OCT angiography reveals movement within blood vessels over short periods of time, allowing surgeons to follow the impact of a disease on the retinal microvasculature. The ability to use custom segmentation to examine specific layers of the retina can be crucial. Above: scans of two eyes with choroidal neovascularization. (Image courtesy Philip Rosenfeld, MD, PhD.)
Optical coherence tomography has become a mainstay in modern ophthalmology; like X-rays, it can reveal what was previously unseen. And as surgeons and researchers come up with new ways to use this technology, new information and techniques soon follow. Here, doctors talk about three of the latest ways to use OCT, and where the new information they are uncovering might lead us.

Scanning the Microvasculature

Thanks to a recent Food and Drug Administration approval, Zeiss’s AngioPlex OCT system, which can perform OCT angiography, is now becoming available to surgeons in the United States. Philip Rosenfeld, MD, PhD, professor of ophthalmology at the Bascom Palmer Eye Institute at the University of Miami Miller School of Medicine, has worked with Zeiss for several years helping to develop and refine the instrument. “OCT angiography is going to revolutionize the way we manage patients in clinic,” he says. “Of course, some retina specialists are skeptical, as many of us were when earlier versions of OCT were introduced. Doctors want to know what OCT angiography will reveal that they couldn’t elucidate from routine spectral-domain OCT imaging. The answer is that OCT angiography allows us to follow pathology better than we’ve ever been able to before. Now we can not only image structure, we can follow anything that moves through a blood vessel, and hence anything that comprises the microvasculature of the retina and the choroid, over time. That’s really important because many of the diseases we treat are diseases of the microvasculature.”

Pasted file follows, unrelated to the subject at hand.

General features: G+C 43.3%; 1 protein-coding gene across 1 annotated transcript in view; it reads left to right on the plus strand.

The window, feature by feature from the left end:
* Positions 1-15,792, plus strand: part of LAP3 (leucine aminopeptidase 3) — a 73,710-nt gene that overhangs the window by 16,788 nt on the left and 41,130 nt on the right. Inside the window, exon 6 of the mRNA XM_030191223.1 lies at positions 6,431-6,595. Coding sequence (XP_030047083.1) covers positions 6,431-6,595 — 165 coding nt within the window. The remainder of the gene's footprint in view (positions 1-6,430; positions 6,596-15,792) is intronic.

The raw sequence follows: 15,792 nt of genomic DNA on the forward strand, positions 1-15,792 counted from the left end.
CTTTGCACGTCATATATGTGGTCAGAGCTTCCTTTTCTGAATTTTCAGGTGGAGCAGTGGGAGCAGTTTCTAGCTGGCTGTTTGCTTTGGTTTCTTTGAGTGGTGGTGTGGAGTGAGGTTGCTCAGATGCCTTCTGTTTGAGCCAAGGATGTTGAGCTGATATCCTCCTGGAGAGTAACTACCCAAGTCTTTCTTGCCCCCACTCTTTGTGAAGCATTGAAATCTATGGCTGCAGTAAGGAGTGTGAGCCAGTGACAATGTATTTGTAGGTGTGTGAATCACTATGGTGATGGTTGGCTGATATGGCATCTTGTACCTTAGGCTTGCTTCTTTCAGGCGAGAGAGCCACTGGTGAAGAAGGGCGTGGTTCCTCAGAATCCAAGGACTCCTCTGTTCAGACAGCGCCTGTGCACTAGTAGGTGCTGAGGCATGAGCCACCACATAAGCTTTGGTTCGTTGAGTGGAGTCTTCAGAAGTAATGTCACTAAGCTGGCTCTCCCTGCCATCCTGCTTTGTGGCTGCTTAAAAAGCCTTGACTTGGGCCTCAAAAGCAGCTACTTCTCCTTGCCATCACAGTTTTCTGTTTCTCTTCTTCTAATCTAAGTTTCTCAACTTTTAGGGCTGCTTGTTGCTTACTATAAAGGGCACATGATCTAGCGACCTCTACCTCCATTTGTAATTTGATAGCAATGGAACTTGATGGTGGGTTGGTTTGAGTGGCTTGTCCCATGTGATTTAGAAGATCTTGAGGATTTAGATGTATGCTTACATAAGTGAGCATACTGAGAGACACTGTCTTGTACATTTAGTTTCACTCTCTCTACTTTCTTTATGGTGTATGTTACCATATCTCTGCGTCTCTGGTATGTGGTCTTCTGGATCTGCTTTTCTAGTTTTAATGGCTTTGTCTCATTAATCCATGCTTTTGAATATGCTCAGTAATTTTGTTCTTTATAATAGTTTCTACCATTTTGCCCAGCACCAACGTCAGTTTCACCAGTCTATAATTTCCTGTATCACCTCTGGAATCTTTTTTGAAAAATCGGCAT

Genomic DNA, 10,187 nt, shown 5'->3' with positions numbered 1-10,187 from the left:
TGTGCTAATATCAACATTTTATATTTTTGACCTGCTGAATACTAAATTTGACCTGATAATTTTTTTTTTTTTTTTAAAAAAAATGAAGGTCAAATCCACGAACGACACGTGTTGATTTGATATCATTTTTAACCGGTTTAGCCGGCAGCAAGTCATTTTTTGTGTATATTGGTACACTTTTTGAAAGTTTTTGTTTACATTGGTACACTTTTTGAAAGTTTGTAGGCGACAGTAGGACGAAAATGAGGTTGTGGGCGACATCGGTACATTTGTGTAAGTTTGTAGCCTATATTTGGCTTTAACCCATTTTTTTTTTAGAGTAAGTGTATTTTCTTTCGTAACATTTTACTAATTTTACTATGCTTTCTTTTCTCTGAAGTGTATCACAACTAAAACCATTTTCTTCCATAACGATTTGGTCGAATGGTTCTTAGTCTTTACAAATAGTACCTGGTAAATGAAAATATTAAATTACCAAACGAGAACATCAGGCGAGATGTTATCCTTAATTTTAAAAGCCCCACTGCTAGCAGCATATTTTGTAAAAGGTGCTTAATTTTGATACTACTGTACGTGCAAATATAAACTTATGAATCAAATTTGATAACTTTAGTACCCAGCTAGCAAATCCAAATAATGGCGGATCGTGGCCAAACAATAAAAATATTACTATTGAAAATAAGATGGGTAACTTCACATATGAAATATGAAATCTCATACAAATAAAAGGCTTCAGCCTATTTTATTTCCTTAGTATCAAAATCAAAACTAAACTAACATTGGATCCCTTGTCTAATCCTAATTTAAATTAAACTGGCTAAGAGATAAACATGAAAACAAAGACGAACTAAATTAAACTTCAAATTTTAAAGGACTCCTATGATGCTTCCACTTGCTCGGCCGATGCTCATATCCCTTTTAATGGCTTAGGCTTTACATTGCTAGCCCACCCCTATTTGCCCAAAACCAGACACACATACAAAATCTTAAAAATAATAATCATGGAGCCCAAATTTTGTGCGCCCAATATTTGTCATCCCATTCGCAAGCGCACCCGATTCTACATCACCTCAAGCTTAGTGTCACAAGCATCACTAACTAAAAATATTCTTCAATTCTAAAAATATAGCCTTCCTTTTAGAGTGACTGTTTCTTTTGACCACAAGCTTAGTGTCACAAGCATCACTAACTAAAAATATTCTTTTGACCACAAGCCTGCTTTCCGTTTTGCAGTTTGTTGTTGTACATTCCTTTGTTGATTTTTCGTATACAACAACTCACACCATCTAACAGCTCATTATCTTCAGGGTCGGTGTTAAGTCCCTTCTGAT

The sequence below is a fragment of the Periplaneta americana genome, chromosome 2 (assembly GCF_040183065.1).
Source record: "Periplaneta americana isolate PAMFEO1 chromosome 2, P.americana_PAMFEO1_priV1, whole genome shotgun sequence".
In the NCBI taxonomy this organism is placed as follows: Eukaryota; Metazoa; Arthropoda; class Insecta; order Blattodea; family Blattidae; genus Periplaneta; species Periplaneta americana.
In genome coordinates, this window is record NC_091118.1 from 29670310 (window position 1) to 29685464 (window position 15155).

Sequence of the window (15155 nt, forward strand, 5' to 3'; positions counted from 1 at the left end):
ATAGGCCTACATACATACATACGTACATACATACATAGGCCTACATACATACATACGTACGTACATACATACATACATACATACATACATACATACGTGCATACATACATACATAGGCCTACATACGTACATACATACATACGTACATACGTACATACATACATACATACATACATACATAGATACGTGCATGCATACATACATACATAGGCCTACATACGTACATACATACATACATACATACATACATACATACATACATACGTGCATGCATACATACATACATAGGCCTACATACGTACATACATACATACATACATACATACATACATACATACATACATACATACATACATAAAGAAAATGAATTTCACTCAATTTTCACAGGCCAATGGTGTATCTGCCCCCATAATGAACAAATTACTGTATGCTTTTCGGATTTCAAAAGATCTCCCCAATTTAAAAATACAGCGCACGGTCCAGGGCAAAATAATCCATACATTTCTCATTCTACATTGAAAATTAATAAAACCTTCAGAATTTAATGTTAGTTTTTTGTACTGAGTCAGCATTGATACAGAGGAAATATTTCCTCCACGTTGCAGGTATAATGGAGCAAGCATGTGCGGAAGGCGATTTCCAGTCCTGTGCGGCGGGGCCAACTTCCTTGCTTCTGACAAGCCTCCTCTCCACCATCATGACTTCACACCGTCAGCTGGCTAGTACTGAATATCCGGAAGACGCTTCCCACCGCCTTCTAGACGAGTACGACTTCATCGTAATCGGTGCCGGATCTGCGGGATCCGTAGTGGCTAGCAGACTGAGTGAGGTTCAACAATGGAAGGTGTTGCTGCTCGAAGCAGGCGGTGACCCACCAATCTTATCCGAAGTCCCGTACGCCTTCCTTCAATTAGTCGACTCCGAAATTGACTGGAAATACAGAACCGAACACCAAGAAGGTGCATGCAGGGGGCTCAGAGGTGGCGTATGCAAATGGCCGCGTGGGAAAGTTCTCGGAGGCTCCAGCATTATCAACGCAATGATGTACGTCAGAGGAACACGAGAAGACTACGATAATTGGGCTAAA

A technology like OCT angiography will clearly have value as a research tool, but Dr. Rosenfeld says it’s also helping him in the clinic. “It has already affected our patient management in at least three areas,” he says. “First, it’s helping us with early detection of new blood vessels in macular degeneration and early recurrence of blood vessels in wet macular degeneration patients undergoing treatment. Second, it’s helping me to exclude a diagnosis of neovascularization in patients who have what I call masquerade conditions. These patients appear to have wet macular degeneration or active neovascularization that’s leaking, but actually have central serous retinopathy, uveitis or vitelliform lesions, or what we call dysfunctional RPE syndrome, where there’s fluid under the retina but it’s not a VEGF-mediated process. This technology gives us a better idea of who really has neovascularization and needs to be treated.

“It’s also very useful for following diabetic patients with neovascularization,” he notes. “For the first time we can actually quantify the neovascularization in the macula and see if it’s changing. In the past, we would look at the macula and get a fluorescein angiogram. The leakage would make it difficult to see the entire lesion, and of course, we wouldn’t repeat the fluorescein angiogram at every visit. But we can repeat OCT angiography very easily and follow the location of the neovascularization, its size, its thickness, its elevation and how the neovascularization is changing, down to the micron. This really is having a clinical impact; it often causes us to change our treatment. It gives us a concrete, unambiguous way to follow these neovascular lesions.”
How It Works

“What’s really nice about the Zeiss AngioPlex OCT instrument is that you still have all of the imaging capabilities that you would have with standard spectral-domain OCT—all the B-scans, the raster scans, the volumetric data sets, the thickness maps and the en face imaging,” he says. “Essentially, it’s a spectral-domain instrument with an added advantage. So when you do the scan pattern for OCT angiography, you can look at the data in two ways: You can look at it in the structural format, in which you get a routine B-scan and dataset that you can segment, measure or look at the en face structural images; and you can also get en face flow images.